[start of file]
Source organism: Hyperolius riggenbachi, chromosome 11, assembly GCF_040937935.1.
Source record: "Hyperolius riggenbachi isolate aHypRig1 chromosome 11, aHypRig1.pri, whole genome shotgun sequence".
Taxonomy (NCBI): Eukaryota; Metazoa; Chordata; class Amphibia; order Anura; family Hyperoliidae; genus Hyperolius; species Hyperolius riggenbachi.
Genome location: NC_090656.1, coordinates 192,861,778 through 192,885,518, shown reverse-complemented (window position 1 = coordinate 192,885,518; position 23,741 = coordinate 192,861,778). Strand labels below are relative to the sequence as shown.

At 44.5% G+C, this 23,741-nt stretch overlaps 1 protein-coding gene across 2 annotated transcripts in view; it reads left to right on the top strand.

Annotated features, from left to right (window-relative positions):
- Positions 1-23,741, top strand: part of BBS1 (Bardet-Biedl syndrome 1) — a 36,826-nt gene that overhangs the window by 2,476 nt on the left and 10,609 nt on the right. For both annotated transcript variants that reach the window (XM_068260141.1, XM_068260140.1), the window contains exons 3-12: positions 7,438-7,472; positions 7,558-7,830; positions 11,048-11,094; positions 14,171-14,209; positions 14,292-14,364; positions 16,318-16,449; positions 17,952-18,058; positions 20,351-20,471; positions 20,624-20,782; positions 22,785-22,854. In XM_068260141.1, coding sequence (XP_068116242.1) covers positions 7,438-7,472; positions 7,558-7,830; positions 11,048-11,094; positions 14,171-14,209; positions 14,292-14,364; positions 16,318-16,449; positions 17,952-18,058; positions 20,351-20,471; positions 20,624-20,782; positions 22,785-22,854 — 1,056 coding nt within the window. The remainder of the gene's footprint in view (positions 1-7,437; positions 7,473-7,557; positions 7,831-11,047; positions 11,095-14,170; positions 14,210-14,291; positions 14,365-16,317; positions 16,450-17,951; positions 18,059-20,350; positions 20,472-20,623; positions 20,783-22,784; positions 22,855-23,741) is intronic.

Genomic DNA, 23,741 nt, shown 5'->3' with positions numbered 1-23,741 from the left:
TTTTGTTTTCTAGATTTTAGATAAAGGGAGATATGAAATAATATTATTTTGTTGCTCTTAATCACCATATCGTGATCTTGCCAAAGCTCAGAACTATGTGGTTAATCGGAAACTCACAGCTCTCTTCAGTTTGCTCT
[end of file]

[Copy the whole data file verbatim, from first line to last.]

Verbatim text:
Source organism: Hyperolius riggenbachi, chromosome 11, assembly GCF_040937935.1.
Source record: "Hyperolius riggenbachi isolate aHypRig1 chromosome 11, aHypRig1.pri, whole genome shotgun sequence".
Taxonomy (NCBI): Eukaryota; Metazoa; Chordata; class Amphibia; order Anura; family Hyperoliidae; genus Hyperolius; species Hyperolius riggenbachi.
Genome location: NC_090656.1, coordinates 192,861,778 through 192,885,518, shown reverse-complemented (window position 1 = coordinate 192,885,518; position 23,741 = coordinate 192,861,778). Strand labels below are relative to the sequence as shown.

At 44.5% G+C, this 23,741-nt stretch overlaps 1 protein-coding gene across 2 annotated transcripts in view; it reads left to right on the top strand.

Annotated features, from left to right (window-relative positions):
- Positions 1-23,741, top strand: part of BBS1 (Bardet-Biedl syndrome 1) — a 36,826-nt gene that overhangs the window by 2,476 nt on the left and 10,609 nt on the right. For both annotated transcript variants that reach the window (XM_068260141.1, XM_068260140.1), the window contains exons 3-12: positions 7,438-7,472; positions 7,558-7,830; positions 11,048-11,094; positions 14,171-14,209; positions 14,292-14,364; positions 16,318-16,449; positions 17,952-18,058; positions 20,351-20,471; positions 20,624-20,782; positions 22,785-22,854. In XM_068260141.1, coding sequence (XP_068116242.1) covers positions 7,438-7,472; positions 7,558-7,830; positions 11,048-11,094; positions 14,171-14,209; positions 14,292-14,364; positions 16,318-16,449; positions 17,952-18,058; positions 20,351-20,471; positions 20,624-20,782; positions 22,785-22,854 — 1,056 coding nt within the window. The remainder of the gene's footprint in view (positions 1-7,437; positions 7,473-7,557; positions 7,831-11,047; positions 11,095-14,170; positions 14,210-14,291; positions 14,365-16,317; positions 16,450-17,951; positions 18,059-20,350; positions 20,472-20,623; positions 20,783-22,784; positions 22,855-23,741) is intronic.

Genomic DNA, 23,741 nt, shown 5'->3' with positions numbered 1-23,741 from the left:
TTTTGTTTTCTAGATTTTAGATAAAGGGAGATATGAAATAATATTATTTTGTTGCTCTTAATCACCATATCGTGATCTTGCCAAAGCTCAGAACTATGTGGTTAATCGGAAACTCACAGCTCTCTTCAGTTTGCTCT